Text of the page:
0
$\begingroup$

Consider the transport equation $$u_t(t,x) + v(t,x) \cdot \nabla u(t,x) = 0.$$ Suppose that the solution of the characteristic equation $$\dot X(t) = v(t,X(t)) $$ decays to zero as $t \to \infty$. What happens to the solution $u$ of the PDE as $t \to \infty$? Does it also decay to zero or to the Dirac delta as the weak solution formula $$\int_{\mathbb R^N} \phi u(t,x)dx = \int_{\mathbb R^N} \phi(X(t,x))u_0(x)dx \qquad \phi \in C^\infty_c$$ suggests?

$\endgroup$
  • $\begingroup$ V is invompressible if its divergence is 0 everywhere. Such flows cannot have sinks as required by your 2nd eq. $\endgroup$ – Piyush Grover Jun 28 '20 at 16:34
  • $\begingroup$ @PiyushGrover Thanks. Can you show why if $\mathrm{div} v \neq 0$ then the solution of the ODE cannot decay to zero? $\endgroup$ – Zac Jun 28 '20 at 16:39
  • $\begingroup$ I am saying the opposite, that is if div v=0, then ODE cannot decay to 0 for all initial conditions.. Just take tiny circle around origin and apply divergence thm. Since all traj. are going into that circle, the line integral will be non-zero, but the area integral is 0 if div.v=0. $\endgroup$ – Piyush Grover Jun 28 '20 at 16:44
  • $\begingroup$ @PiyushGrover This counterexample is not clear to me: where are you applying the divergence theorem? Let's start over: if div v = 0, is it possible to prove that $X(t) > c \ge 0$ for every $t>0$? $\endgroup$ – Zac Jun 28 '20 at 16:55
  • $\begingroup$ Take a 2D example with 0 divergence. $\dot{x}=x$,$\dot{y}=-y$. See what you get. $\endgroup$ – Piyush Grover Jun 28 '20 at 21:20
1
$\begingroup$

Let me change slightly your notations with the flow $\psi (t,y)$ defined by $$ \dot \psi(t,y)=v(t, \psi(t,y)),\quad \psi(0,y)=y. $$ The solution $u$ is constant along the integral curves of the vector field, i.e. $$ u(t,\psi(t,y))=u(0, y). $$ Using the inverse function theorem you can introduce $\phi(t,x)$ to be a first integral defined by $$ x=\psi(t,y)\Longleftrightarrow y=\phi(t,x). $$ It is possible locally and let us assume that we can do that globally. Then we have $$ u(t,x)=u(t=0, \phi(t,x))=u_{0}(\phi(t,x)). $$ Assuming for instance that the initial datum $u_{0}$ is compactly supported or decays at infinity, you will get decay for the solution $u$ whenever $\phi(t,x)$ goes to infinity when $t\rightarrow+\infty$. The natural condition for decay of $u$ whenever the Cauchy datum $u_{0}$ is say compactly supported is that the first integral (which is the inverse function of the flow) goes to infinity with $t$.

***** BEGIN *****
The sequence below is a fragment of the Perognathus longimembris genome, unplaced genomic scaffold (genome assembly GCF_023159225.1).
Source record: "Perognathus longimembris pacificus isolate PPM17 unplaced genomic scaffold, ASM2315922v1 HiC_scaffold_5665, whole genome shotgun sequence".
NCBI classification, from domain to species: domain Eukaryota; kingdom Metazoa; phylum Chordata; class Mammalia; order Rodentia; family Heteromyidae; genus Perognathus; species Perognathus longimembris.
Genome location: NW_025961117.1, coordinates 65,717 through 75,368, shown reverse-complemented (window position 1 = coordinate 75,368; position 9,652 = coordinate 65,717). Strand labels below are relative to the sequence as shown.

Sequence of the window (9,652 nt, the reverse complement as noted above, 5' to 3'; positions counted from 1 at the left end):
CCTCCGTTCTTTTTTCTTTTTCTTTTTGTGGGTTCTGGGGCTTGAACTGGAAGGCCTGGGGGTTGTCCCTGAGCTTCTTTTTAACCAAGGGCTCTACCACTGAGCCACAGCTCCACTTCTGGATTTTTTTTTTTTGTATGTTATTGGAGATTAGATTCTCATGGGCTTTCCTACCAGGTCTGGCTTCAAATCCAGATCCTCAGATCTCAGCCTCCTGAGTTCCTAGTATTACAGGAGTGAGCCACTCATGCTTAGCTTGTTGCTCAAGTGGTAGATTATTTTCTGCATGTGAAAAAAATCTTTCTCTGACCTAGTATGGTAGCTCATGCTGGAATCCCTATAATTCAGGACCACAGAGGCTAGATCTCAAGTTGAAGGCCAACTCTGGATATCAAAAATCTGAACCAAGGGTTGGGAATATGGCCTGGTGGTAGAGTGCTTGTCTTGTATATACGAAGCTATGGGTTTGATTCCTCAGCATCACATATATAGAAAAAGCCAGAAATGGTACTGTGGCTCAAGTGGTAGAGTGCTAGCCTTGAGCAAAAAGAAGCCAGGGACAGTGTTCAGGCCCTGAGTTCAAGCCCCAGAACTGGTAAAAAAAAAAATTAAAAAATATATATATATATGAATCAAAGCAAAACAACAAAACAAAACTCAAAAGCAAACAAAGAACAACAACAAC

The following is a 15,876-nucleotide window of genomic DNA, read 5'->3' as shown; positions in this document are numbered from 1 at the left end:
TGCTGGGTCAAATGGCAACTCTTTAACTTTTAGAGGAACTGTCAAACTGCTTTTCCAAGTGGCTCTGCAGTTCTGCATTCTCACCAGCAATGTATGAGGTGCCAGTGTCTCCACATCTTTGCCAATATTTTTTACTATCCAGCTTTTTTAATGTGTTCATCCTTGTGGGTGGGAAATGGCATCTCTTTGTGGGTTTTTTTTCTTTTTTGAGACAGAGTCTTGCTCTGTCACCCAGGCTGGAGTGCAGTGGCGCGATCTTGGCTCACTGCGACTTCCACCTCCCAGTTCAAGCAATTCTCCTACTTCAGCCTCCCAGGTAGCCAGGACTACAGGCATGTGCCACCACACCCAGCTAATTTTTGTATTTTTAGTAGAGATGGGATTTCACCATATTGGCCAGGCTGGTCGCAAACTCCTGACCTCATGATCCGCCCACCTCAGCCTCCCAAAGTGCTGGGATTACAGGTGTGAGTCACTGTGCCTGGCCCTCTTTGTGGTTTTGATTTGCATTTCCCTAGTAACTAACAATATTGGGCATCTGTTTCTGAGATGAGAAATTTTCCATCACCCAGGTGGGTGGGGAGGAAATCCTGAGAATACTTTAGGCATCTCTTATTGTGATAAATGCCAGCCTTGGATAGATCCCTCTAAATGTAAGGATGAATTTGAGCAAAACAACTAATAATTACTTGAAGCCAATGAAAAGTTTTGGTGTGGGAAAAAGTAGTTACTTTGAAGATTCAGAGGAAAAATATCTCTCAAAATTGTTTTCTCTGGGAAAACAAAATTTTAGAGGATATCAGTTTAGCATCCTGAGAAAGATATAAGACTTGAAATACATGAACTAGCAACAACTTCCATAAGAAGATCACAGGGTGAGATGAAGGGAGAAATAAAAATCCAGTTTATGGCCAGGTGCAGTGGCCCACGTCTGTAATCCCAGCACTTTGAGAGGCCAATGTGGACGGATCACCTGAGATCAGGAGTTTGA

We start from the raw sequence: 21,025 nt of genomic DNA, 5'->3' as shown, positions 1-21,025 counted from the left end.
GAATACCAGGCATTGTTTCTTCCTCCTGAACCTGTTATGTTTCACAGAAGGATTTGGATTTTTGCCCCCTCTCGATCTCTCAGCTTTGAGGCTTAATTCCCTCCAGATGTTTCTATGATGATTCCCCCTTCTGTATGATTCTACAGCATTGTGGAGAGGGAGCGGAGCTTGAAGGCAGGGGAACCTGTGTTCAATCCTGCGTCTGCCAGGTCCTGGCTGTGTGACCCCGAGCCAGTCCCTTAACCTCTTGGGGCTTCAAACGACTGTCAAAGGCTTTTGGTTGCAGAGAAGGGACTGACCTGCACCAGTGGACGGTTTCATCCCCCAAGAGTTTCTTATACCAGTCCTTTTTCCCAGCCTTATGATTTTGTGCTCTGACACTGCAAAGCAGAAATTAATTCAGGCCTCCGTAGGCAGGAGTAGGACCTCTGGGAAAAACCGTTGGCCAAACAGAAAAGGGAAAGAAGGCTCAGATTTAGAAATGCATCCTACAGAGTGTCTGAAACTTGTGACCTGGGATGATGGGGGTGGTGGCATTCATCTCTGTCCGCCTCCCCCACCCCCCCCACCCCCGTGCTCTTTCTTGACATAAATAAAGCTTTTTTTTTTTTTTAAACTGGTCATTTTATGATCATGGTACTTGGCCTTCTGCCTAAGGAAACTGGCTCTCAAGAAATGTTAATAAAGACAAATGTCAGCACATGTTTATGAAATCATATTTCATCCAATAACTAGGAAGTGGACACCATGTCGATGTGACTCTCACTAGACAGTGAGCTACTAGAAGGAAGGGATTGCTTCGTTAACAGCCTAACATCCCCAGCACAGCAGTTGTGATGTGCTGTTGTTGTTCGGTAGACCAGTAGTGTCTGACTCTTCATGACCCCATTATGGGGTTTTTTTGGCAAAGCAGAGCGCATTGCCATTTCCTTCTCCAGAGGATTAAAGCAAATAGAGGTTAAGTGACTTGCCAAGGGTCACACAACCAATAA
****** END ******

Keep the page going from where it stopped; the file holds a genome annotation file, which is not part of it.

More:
$\endgroup$
  • $\begingroup$ Thanks! I have some additional questions: 1. Does $\psi \to 0$ imply $\phi \to \infty$ as $t \to \infty$? 2. What happens in general, for example for measure initial data? Do we have convergence to the Dirac delta? $\endgroup$ – Zac Jun 28 '20 at 20:42
  • $\begingroup$ @Zac Since $x=\psi(t,y)$ is equivalent to $y=\phi(t,x)$, we have $x=\psi(t,\phi(t,x))$. Assuming $x\not=0$ we must have that $\phi(t,x)$ goes to infinity, otherwise under a mild continuity assumption, $x=\psi (+\infty,0)=0$. $\endgroup$ – Bazin Jun 29 '20 at 10:20
  • $\begingroup$ Thank you! What about the second question on the convergence to the Dirac delta in case of measure initial data? $\endgroup$ – Zac Jun 29 '20 at 10:45
  • $\begingroup$ @Zac Well, under some conditions of regularity and behavior at infinity, the solution of the transport equation is given via the first integral above with the formula $u=u_0(\phi(t,x))$, where $u_0$ is the Cauchy datum. To prove convergence to the Dirac mass at $x=0$, you take $u_0=\delta_0$ which is indeed well localized; I guess that the arguments sketched above show that $\phi(t,x)$ goes to infinity for $x\not=0$, so that $u=u_0(\phi(t,x))=0$, proving that the limit distribution is supported at 0. $\endgroup$ – Bazin Jun 29 '20 at 16:28
  • $\begingroup$ It seems that the weak formulation implies that the limit distribution is a measure, thus proportional to the Dirac mass at 0. $\endgroup$ – Bazin Jun 29 '20 at 16:29

Your Answer

By clicking “Post Your Answer”, you agree to our terms of service, privacy policy and cookie policy

Not the answer you're looking for? Browse other questions tagged or ask your own question.